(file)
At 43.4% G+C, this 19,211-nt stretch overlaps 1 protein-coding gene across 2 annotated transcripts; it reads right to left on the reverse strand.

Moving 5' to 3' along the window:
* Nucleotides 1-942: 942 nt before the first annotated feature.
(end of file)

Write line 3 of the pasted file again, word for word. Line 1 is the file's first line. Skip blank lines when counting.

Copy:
* Nucleotides 1-942: 942 nt before the first annotated feature.